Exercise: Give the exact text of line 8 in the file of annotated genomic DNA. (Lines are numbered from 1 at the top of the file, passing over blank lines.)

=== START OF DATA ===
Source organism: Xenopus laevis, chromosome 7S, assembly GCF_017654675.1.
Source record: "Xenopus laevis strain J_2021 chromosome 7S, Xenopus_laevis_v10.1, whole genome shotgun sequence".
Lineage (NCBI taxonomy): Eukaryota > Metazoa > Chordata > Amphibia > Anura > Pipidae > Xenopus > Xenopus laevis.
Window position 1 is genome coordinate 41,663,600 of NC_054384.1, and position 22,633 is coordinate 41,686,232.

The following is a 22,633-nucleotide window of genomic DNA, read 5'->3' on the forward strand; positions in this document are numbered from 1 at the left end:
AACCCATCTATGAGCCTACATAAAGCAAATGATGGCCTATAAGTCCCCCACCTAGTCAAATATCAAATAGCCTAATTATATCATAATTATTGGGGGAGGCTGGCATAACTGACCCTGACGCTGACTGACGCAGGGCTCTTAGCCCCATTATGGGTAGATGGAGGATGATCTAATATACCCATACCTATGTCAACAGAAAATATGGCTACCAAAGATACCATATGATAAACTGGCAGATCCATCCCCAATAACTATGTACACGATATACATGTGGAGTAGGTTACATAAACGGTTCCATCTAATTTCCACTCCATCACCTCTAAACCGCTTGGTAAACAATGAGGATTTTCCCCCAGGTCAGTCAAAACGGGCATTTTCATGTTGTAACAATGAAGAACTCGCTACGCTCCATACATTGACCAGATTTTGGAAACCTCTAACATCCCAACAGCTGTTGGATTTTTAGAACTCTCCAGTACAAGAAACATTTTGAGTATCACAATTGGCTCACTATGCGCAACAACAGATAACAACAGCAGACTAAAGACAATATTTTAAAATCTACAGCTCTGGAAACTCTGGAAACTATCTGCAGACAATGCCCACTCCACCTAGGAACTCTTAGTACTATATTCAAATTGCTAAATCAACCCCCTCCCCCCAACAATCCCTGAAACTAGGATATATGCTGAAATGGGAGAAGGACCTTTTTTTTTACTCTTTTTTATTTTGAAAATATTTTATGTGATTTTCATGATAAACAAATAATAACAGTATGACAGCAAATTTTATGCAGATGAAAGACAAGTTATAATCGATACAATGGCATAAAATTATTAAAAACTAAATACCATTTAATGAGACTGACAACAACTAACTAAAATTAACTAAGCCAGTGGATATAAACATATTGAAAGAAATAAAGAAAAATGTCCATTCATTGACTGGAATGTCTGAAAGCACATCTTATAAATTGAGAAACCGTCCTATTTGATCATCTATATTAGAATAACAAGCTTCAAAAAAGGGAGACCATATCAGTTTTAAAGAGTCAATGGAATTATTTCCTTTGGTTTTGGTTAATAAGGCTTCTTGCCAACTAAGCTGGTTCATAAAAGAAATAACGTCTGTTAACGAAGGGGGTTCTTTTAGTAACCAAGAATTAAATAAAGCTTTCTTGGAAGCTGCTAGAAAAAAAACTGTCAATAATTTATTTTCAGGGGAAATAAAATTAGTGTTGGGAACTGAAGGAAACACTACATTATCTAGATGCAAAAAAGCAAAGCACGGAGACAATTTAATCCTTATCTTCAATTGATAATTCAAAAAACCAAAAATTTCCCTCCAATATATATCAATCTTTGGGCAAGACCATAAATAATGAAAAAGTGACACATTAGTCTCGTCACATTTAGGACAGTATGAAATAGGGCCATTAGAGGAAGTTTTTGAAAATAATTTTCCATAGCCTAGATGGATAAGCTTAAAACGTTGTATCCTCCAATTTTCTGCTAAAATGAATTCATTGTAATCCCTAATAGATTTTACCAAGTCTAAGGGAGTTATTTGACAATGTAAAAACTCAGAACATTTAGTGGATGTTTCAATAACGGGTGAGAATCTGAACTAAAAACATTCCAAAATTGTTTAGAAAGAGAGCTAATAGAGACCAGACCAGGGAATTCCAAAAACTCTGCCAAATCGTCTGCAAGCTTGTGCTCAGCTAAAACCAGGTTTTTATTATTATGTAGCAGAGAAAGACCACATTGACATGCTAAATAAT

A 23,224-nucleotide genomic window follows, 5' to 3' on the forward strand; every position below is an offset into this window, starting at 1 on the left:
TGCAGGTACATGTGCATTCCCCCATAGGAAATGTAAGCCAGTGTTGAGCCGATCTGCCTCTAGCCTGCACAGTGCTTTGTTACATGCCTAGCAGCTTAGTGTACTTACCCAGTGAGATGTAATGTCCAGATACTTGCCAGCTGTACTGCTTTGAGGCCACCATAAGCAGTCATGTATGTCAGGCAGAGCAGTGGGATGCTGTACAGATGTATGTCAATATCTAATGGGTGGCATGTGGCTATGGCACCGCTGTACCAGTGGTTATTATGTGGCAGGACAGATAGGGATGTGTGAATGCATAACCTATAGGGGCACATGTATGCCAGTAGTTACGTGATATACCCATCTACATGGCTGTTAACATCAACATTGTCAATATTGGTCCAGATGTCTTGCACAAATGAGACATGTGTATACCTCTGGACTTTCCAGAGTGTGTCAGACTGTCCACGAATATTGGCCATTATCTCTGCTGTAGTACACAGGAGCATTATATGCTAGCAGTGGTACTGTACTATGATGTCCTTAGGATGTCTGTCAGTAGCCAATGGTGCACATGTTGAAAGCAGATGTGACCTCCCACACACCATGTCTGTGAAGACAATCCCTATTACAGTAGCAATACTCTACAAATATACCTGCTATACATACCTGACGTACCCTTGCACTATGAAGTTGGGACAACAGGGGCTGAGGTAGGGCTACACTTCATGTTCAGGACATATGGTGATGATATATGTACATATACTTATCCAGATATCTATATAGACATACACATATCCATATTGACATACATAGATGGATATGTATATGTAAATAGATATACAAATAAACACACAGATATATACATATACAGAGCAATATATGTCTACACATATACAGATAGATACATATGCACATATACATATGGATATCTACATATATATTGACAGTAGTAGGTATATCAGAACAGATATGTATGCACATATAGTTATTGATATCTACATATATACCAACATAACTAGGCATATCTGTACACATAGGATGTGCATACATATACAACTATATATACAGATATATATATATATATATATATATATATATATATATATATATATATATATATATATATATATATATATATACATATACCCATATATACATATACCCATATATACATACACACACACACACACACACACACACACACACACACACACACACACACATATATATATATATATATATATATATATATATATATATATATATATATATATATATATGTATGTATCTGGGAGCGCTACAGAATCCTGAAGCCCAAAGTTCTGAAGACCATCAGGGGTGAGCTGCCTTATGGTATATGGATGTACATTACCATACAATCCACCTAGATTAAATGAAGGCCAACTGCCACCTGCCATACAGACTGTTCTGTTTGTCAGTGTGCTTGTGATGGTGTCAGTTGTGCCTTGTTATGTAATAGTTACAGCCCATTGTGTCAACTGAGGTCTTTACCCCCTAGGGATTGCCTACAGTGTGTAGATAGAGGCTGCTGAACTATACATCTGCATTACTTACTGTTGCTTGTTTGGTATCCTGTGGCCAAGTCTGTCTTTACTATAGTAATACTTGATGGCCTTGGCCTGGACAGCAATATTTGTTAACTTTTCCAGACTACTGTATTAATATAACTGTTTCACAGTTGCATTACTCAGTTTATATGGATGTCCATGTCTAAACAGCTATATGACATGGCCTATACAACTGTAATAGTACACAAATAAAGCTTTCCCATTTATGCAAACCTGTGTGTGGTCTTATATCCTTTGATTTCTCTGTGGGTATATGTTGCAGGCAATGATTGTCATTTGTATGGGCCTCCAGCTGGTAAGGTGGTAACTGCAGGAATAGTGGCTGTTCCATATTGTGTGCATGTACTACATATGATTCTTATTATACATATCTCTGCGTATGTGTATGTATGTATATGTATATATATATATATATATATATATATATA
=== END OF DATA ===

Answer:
TGCAGGTACATGTGCATTCCCCCATAGGAAATGTAAGCCAGTGTTGAGCCGATCTGCCTCTAGCCTGCACAGTGCTTTGTTACATGCCTAGCAGCTTAGTGTACTTACCCAGTGAGATGTAATGTCCAGATACTTGCCAGCTGTACTGCTTTGAGGCCACCATAAGCAGTCATGTATGTCAGGCAGAGCAGTGGGATGCTGTACAGATGTATGTCAATATCTAATGGGTGGCATGTGGCTATGGCACCGCTGTACCAGTGGTTATTATGTGGCAGGACAGATAGGGATGTGTGAATGCATAACCTATAGGGGCACATGTATGCCAGTAGTTACGTGATATACCCATCTACATGGCTGTTAACATCAACATTGTCAATATTGGTCCAGATGTCTTGCACAAATGAGACATGTGTATACCTCTGGACTTTCCAGAGTGTGTCAGACTGTCCACGAATATTGGCCATTATCTCTGCTGTAGTACACAGGAGCATTATATGCTAGCAGTGGTACTGTACTATGATGTCCTTAGGATGTCTGTCAGTAGCCAATGGTGCACATGTTGAAAGCAGATGTGACCTCCCACACACCATGTCTGTGAAGACAATCCCTATTACAGTAGCAATACTCTACAAATATACCTGCTATACATACCTGACGTACCCTTGCACTATGAAGTTGGGACAACAGGGGCTGAGGTAGGGCTACACTTCATGTTCAGGACATATGGTGATGATATATGTACATATACTTATCCAGATATCTATATAGACATACACATATCCATATTGACATACATAGATGGATATGTATATGTAAATAGATATACAAATAAACACACAGATATATACATATACAGAGCAATATATGTCTACACATATACAGATAGATACATATGCACATATACATATGGATATCTACATATATATTGACAGTAGTAGGTATATCAGAACAGATATGTATGCACATATAGTTATTGATATCTACATATATACCAACATAACTAGGCATATCTGTACACATAGGATGTGCATACATATACAACTATATATACAGATATATATATATATATATATATATATATATATATATATATATATATATATATATATATATATATATATATACATATACCCATATATACATATACCCATATATACATACACACACACACACACACACACACACACACACACACACACACACACACATATATATATATATATATATATATATATATATATATATATATATATATATATATATATGTATGTATCTGGGAGCGCTACAGAATCCTGAAGCCCAAAGTTCTGAAGACCATCAGGGGTGAGCTGCCTTATGGTATATGGATGTACATTACCATACAATCCACCTAGATTAAATGAAGGCCAACTGCCACCTGCCATACAGACTGTTCTGTTTGTCAGTGTGCTTGTGATGGTGTCAGTTGTGCCTTGTTATGTAATAGTTACAGCCCATTGTGTCAACTGAGGTCTTTACCCCCTAGGGATTGCCTACAGTGTGTAGATAGAGGCTGCTGAACTATACATCTGCATTACTTACTGTTGCTTGTTTGGTATCCTGTGGCCAAGTCTGTCTTTACTATAGTAATACTTGATGGCCTTGGCCTGGACAGCAATATTTGTTAACTTTTCCAGACTACTGTATTAATATAACTGTTTCACAGTTGCATTACTCAGTTTATATGGATGTCCATGTCTAAACAGCTATATGACATGGCCTATACAACTGTAATAGTACACAAATAAAGCTTTCCCATTTATGCAAACCTGTGTGTGGTCTTATATCCTTTGATTTCTCTGTGGGTATATGTTGCAGGCAATGATTGTCATTTGTATGGGCCTCCAGCTGGTAAGGTGGTAACTGCAGGAATAGTGGCTGTTCCATATTGTGTGCATGTACTACATATGATTCTTATTATACATATCTCTGCGTATGTGTATGTATGTATATGTATATATATATATATATATATATATATATA